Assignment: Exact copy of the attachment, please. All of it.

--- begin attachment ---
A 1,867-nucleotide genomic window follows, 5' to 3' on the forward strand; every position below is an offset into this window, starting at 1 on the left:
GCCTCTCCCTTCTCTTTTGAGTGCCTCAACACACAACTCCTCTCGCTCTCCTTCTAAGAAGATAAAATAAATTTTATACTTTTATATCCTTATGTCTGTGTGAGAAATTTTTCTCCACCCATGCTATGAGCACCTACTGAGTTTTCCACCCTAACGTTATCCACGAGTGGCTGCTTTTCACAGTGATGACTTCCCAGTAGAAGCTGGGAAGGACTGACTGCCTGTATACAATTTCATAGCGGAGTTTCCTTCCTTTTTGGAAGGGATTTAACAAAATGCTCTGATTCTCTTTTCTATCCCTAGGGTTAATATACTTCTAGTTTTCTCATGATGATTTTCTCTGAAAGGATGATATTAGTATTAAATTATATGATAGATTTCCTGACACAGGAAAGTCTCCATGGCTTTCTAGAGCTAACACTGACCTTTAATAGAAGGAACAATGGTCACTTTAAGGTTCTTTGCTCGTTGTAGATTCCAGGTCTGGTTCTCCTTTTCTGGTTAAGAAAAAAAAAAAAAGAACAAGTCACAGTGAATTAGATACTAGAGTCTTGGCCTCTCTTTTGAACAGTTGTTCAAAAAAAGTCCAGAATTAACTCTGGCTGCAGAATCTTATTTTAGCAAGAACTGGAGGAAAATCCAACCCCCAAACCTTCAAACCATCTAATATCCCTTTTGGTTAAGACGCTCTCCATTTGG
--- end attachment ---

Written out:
A 1,867-nucleotide genomic window follows, 5' to 3' on the forward strand; every position below is an offset into this window, starting at 1 on the left:
GCCTCTCCCTTCTCTTTTGAGTGCCTCAACACACAACTCCTCTCGCTCTCCTTCTAAGAAGATAAAATAAATTTTATACTTTTATATCCTTATGTCTGTGTGAGAAATTTTTCTCCACCCATGCTATGAGCACCTACTGAGTTTTCCACCCTAACGTTATCCACGAGTGGCTGCTTTTCACAGTGATGACTTCCCAGTAGAAGCTGGGAAGGACTGACTGCCTGTATACAATTTCATAGCGGAGTTTCCTTCCTTTTTGGAAGGGATTTAACAAAATGCTCTGATTCTCTTTTCTATCCCTAGGGTTAATATACTTCTAGTTTTCTCATGATGATTTTCTCTGAAAGGATGATATTAGTATTAAATTATATGATAGATTTCCTGACACAGGAAAGTCTCCATGGCTTTCTAGAGCTAACACTGACCTTTAATAGAAGGAACAATGGTCACTTTAAGGTTCTTTGCTCGTTGTAGATTCCAGGTCTGGTTCTCCTTTTCTGGTTAAGAAAAAAAAAAAAAGAACAAGTCACAGTGAATTAGATACTAGAGTCTTGGCCTCTCTTTTGAACAGTTGTTCAAAAAAAGTCCAGAATTAACTCTGGCTGCAGAATCTTATTTTAGCAAGAACTGGAGGAAAATCCAACCCCCAAACCTTCAAACCATCTAATATCCCTTTTGGTTAAGACGCTCTCCATTTGG